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  • Print publication year: 2017
  • Online publication date: August 2018

11 - Bipolar disorders

from Section III - Disorders and psychological practice related items

Summary

Introduction

Bipolar disorder is a mood disorder characterised by alternating periods of euthymia, hypomania, mania, mild depression, and/or major depression. Individuals unaffected by a mood disorder tend to have a more consistent euthymic mood state. People with bipolar disorder can experience a high and low mood simultaneously, which is called a mixed episode. Bipolar disorder can be associated with psychotic features such as hallucinations, which are often mood congruent. While bipolar disorder is predominantly viewed as a mood disorder, its symptoms are more far-reaching, including changes in sleep, speech, cognitions, and physical functioning. Bipolar disorder occurs in around 1% to 3% of the population. It has a high genetic loading, with a 10% chance of inheriting it if one parent has the condition and 40% chance if both parents have it. Bipolar disorder is considered one of the most severe mental illnesses as it is lifelong, tends to be chronically relapsing for some, and is associated with a large amount of morbidity combined with a large number of episodes of self-harm, suicide attempts, and suicide completions. The most common comorbidities for bipolar disorder are anxiety and substance use. The World Health Organisation's (WHO) “burden of disease” report in 1996 (Murray & Lopez) ranked bipolar disorder as sixth in terms of overall disability among those aged 15–44 years. People with bipolar disorder die much earlier than the general population, often due to preventable health-related disorders such as smoking-related health issues, cardiovascular disease, and diabetes. Bipolar disorder is associated with a 20% to 50% risk of a suicide attempt (Jamieson, 2000).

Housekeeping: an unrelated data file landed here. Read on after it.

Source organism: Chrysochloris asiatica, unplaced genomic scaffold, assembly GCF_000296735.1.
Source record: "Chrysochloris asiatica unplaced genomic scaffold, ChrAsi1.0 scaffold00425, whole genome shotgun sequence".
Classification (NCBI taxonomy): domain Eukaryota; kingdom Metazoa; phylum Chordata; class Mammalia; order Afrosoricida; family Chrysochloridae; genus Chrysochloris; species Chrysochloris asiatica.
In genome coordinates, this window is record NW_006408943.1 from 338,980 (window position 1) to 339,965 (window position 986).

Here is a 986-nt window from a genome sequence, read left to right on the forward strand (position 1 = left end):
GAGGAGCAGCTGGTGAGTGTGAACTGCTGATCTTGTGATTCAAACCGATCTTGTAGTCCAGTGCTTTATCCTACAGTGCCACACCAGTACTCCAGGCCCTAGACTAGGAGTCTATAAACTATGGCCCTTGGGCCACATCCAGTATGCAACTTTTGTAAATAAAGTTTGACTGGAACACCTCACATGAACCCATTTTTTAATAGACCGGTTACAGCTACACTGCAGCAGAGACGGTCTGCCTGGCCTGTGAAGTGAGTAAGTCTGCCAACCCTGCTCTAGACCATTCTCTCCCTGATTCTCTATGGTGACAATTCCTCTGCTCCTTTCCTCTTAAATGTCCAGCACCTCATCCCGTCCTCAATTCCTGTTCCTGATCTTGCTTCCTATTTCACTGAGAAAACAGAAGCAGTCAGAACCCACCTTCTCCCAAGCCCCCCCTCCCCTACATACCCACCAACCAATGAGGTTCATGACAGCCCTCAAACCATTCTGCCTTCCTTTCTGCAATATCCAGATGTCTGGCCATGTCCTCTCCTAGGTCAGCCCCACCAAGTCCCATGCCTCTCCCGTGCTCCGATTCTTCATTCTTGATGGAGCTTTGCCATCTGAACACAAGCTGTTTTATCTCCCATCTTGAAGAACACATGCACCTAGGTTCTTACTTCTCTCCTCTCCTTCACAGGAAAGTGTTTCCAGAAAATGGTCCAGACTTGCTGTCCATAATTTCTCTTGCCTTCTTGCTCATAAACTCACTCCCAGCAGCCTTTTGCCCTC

Diagnostic criteria

The Diagnostic and Statistical Manual of Mental Disorders (5th ed.; DSM-5; American Psychiatric Association, 2013) recognises that bipolar disorder occurs on a spectrum of disorders including cyclothymic disorder, bipolar II disorder, bipolar I disorder, and other specified bipolar disorder. The DSM-5 criteria for depression and mild depression are discussed in Chapter 10. The elevated moods in bipolar disorder are hypothymia and mania as distinguished by severity, with mania the more severe elevated mood. Hypomania is an elevated state lasting up until four days whereas mania lasts more than 1 week and is associated with impaired functioning, hospitalisation, and psychotic features.

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Abnormal Psychology in Context
  • Online ISBN: 9781316182444
  • Book DOI: https://doi.org/10.1017/9781316182444
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